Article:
When I was 12 years old, I had a whopping $200 worth of savings in the bank. It was money I’d been given as gifts throughout my childhood.
One day my big brother, who was 17 at the time, asked me if he could borrow that $200.
If I lent it to him, he said he’d pay me back $250 within a couple of months.
Even at 12, I figured this was a pretty good return on investment. That’s a 25 percent return! So, obviously, I said yes.
He was true to his word. He paid me back in instalments, and within a couple of months he’d paid back the whole $200 plus the $50 agreed return.
The thing is… none of it went back into my bank account.
I took the instalments he gave me in cash, and I went straight down to the arcade and put every cent through a pinball machine.
I got pretty good at pinball… but I had nothing else apart from that dubious skill to show for it at the end.
I no longer had the $200, nor the extra $50.
Here are the subconscious beliefs I installed at the tender age of 12 as a result of that experience:
1) I’m a good investor.
2) I can NOT be trusted with liquid cash!
It’s amazing how these two beliefs continued to play out for pretty much all of my adult life!
I’ve invested in plenty of things, and I’ve done well with many of my investments from a capital gain perspective. Meaning: I’ve invested in things that have gone up in value. Sometimes, by a lot.
I can see now that I’ve always heavily favoured investments that – even though they go up in value – don’t throw off a lot of cash in the process.
When I do have a lot of cash lying around (for example, from selling an investment asset) I’ll often find ways to either tie it up in investments again so I can’t access it easily… or give it away to charity… or lend it out to friends (which I don’t recommend, by the way, and I’ve promised myself I’ll stop doing that!)
In my own life, I live reasonably frugally and I have set things up so I don’t have a huge amount of cash available to me at any given time.
It turns out… that’s because I haven’t trusted myself with cash.
I only reprogrammed this old subconscious belief recently! It came as a bit of a shock to me, to find this block lurking beneath the surface of my mind.
You know what I had to tell my brain?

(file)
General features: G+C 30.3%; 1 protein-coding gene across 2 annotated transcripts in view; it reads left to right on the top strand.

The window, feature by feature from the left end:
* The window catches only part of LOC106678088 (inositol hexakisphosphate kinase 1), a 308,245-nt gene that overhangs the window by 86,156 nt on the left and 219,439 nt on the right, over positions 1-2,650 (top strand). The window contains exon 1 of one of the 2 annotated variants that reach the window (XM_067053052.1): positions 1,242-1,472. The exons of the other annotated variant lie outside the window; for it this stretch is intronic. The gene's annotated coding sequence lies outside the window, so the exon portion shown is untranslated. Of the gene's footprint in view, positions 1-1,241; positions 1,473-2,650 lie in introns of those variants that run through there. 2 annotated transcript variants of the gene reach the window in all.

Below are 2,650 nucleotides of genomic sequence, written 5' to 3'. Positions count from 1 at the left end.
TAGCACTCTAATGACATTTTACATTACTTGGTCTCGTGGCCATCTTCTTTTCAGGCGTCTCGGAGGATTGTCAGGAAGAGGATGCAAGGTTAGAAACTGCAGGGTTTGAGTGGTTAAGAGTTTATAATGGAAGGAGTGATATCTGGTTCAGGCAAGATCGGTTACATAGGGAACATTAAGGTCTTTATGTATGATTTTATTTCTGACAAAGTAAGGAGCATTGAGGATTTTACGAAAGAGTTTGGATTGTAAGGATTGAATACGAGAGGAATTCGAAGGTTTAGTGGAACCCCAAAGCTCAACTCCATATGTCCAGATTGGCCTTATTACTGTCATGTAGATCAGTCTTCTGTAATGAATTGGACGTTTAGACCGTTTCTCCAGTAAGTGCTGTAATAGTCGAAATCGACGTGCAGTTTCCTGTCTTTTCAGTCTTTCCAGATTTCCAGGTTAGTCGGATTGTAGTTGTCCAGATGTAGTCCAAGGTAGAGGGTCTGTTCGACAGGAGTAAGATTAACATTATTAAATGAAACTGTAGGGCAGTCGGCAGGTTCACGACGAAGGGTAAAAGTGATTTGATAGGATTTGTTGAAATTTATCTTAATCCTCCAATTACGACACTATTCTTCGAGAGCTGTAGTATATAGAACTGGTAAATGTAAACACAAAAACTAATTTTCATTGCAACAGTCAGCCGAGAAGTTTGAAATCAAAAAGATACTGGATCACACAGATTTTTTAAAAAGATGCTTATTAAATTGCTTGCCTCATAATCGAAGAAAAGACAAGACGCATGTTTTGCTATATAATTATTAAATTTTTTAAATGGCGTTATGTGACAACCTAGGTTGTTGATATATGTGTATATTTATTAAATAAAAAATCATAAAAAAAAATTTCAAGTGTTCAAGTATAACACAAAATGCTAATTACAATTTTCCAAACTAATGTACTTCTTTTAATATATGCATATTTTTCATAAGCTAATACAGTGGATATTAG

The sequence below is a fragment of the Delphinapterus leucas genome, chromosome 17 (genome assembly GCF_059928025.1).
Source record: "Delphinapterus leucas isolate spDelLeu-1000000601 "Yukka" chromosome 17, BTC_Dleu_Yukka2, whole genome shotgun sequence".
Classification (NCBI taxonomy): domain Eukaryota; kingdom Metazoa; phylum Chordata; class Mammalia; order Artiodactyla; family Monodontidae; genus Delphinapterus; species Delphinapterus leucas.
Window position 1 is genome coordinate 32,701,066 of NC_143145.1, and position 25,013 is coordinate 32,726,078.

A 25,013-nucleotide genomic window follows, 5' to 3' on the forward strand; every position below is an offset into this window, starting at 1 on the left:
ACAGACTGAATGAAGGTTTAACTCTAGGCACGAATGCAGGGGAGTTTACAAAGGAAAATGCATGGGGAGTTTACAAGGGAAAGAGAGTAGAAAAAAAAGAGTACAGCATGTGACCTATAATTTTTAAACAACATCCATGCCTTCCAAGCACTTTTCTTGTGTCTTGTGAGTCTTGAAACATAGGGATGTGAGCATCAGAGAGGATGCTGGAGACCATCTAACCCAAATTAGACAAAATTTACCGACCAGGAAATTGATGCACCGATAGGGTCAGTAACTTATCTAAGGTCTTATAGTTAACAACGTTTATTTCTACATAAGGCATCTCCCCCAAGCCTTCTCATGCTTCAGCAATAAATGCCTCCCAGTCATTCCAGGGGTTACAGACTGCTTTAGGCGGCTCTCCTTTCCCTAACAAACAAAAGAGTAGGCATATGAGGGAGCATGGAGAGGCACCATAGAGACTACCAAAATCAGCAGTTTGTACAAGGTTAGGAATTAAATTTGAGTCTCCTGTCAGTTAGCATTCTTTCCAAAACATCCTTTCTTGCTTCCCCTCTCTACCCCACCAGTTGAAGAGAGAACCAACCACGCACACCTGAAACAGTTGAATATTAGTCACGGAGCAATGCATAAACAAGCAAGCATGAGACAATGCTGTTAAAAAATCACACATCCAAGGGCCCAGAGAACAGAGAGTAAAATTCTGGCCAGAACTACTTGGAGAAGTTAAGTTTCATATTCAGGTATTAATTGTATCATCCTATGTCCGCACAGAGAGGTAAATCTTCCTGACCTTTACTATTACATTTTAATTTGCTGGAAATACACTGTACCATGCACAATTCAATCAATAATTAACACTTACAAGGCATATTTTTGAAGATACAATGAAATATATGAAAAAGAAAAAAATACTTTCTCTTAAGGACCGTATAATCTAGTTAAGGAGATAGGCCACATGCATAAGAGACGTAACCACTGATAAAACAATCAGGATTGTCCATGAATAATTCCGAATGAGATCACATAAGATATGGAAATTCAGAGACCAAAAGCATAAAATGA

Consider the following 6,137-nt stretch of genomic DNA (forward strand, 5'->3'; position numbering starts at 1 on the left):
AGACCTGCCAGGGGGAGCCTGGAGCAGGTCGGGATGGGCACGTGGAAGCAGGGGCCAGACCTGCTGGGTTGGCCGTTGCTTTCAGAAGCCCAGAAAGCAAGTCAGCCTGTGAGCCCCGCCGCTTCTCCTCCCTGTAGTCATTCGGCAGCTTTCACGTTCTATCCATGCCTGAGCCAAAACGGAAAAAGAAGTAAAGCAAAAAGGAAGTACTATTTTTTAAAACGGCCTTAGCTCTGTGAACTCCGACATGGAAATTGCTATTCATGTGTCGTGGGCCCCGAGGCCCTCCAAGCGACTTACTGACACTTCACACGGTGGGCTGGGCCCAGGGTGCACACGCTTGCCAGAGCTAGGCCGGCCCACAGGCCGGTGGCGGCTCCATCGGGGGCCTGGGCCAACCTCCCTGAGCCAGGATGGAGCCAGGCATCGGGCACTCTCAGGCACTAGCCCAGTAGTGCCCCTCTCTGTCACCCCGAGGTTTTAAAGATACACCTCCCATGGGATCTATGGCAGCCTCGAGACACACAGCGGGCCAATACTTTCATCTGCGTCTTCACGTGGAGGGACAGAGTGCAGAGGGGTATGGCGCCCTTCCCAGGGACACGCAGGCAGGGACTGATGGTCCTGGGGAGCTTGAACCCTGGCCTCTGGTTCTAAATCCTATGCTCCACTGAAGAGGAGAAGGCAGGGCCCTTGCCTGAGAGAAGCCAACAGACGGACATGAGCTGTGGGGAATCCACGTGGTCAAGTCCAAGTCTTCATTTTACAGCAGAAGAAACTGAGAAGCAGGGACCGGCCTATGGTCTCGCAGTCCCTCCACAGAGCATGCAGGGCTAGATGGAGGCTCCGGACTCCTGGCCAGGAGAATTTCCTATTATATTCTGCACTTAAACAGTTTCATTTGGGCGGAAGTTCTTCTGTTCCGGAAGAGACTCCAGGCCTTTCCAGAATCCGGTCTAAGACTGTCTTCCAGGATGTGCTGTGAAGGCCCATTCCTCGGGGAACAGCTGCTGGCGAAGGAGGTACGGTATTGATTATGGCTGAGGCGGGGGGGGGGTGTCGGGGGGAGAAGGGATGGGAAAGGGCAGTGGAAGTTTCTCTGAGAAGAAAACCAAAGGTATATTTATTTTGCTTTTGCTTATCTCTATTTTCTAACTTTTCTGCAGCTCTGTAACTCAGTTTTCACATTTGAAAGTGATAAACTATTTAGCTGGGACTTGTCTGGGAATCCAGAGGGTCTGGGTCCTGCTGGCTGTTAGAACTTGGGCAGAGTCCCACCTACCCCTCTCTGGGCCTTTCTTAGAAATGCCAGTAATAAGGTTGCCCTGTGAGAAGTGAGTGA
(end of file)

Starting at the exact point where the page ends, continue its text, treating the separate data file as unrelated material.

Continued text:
“Hey! I’m a responsible adult and I can be trusted to be responsible with cash.
Sure I can!
Even though I made an immature choice (which was fun at the time!) when I was 12 years old… that does NOT mean that I can’t ever be responsible with money.
I’m not that kid anymore.”
I had to reprogram the two beliefs that I’d installed when I was 12 because they were constraining me in an unhelpful way. I overwrote them with new beliefs that give me the freedom to access an abundance of liquid cash if I want to.
I did that reprogramming using the same techniques for belief reprogramming that I use with my private coaching clients.
I now believe that I can be trusted with money, and Abundance, in all its forms. Whether the form is liquid cash, or less liquid assets – either way, I can be trusted with money.
And, even if I did choose to put a bunch of money through a pinball machine now… as an adult, as long as that’s a conscious choice and I have fun doing it, then that’s okay too!
I get to choose how I want to use my Abundance.
(Even though it’s probably not going to be pinball LOL).
So let me ask you: Do you trust yourself with money?
To YOUR Abundance,
Julie Ann Cairns
P.S. The journey towards unlimited Abundance is an inner journey that’s constantly unfolding. To this day, I’m still scanning my behaviours and looking for patterns. When I spot a pattern, I try to ask myself: “Hmmm… why am I doing that?”
Not with judgement, but with true curiosity. Because if it’s a pattern that I don’t want to continue to experience, then identifying and surfacing the pattern is the first step towards changing it.
(There are 3 Key Steps to belief change, and I cover what they are in this podcast interview: https://theabundancecode.com/blog/audio-3-easy-steps-massive-shift/ )
P.P.S. If this post has helped you, I’d love to hear about that! Shoot me a quick email with your thoughts and reflections, to email@example.com